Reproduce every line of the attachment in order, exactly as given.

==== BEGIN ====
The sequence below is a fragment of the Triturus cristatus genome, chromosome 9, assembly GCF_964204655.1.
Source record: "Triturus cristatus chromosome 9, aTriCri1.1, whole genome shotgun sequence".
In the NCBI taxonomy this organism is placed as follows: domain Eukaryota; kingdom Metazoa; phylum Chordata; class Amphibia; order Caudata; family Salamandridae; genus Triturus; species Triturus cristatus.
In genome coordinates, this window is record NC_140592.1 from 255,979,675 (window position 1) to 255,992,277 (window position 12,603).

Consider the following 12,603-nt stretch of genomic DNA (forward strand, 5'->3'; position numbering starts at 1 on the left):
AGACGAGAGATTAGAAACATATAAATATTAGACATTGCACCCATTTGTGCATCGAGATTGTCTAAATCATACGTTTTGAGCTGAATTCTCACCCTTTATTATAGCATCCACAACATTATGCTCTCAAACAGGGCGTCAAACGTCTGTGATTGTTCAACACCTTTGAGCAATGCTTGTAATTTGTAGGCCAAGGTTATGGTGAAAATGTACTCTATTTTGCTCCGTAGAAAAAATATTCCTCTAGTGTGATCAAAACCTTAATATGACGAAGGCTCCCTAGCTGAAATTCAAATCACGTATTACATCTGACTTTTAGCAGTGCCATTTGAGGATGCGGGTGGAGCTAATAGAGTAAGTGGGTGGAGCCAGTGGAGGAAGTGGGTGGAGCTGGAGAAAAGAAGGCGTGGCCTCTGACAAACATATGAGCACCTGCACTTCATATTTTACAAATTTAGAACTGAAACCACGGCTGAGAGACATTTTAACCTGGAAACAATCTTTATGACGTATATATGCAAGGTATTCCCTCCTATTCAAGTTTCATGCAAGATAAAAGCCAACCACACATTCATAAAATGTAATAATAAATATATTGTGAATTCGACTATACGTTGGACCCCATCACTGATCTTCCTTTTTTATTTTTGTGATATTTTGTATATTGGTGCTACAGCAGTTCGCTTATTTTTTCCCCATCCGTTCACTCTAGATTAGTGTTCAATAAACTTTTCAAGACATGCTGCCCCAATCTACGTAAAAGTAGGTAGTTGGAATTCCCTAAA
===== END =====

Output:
The sequence below is a fragment of the Triturus cristatus genome, chromosome 9, assembly GCF_964204655.1.
Source record: "Triturus cristatus chromosome 9, aTriCri1.1, whole genome shotgun sequence".
In the NCBI taxonomy this organism is placed as follows: domain Eukaryota; kingdom Metazoa; phylum Chordata; class Amphibia; order Caudata; family Salamandridae; genus Triturus; species Triturus cristatus.
In genome coordinates, this window is record NC_140592.1 from 255,979,675 (window position 1) to 255,992,277 (window position 12,603).

Consider the following 12,603-nt stretch of genomic DNA (forward strand, 5'->3'; position numbering starts at 1 on the left):
AGACGAGAGATTAGAAACATATAAATATTAGACATTGCACCCATTTGTGCATCGAGATTGTCTAAATCATACGTTTTGAGCTGAATTCTCACCCTTTATTATAGCATCCACAACATTATGCTCTCAAACAGGGCGTCAAACGTCTGTGATTGTTCAACACCTTTGAGCAATGCTTGTAATTTGTAGGCCAAGGTTATGGTGAAAATGTACTCTATTTTGCTCCGTAGAAAAAATATTCCTCTAGTGTGATCAAAACCTTAATATGACGAAGGCTCCCTAGCTGAAATTCAAATCACGTATTACATCTGACTTTTAGCAGTGCCATTTGAGGATGCGGGTGGAGCTAATAGAGTAAGTGGGTGGAGCCAGTGGAGGAAGTGGGTGGAGCTGGAGAAAAGAAGGCGTGGCCTCTGACAAACATATGAGCACCTGCACTTCATATTTTACAAATTTAGAACTGAAACCACGGCTGAGAGACATTTTAACCTGGAAACAATCTTTATGACGTATATATGCAAGGTATTCCCTCCTATTCAAGTTTCATGCAAGATAAAAGCCAACCACACATTCATAAAATGTAATAATAAATATATTGTGAATTCGACTATACGTTGGACCCCATCACTGATCTTCCTTTTTTATTTTTGTGATATTTTGTATATTGGTGCTACAGCAGTTCGCTTATTTTTTCCCCATCCGTTCACTCTAGATTAGTGTTCAATAAACTTTTCAAGACATGCTGCCCCAATCTACGTAAAAGTAGGTAGTTGGAATTCCCTAAA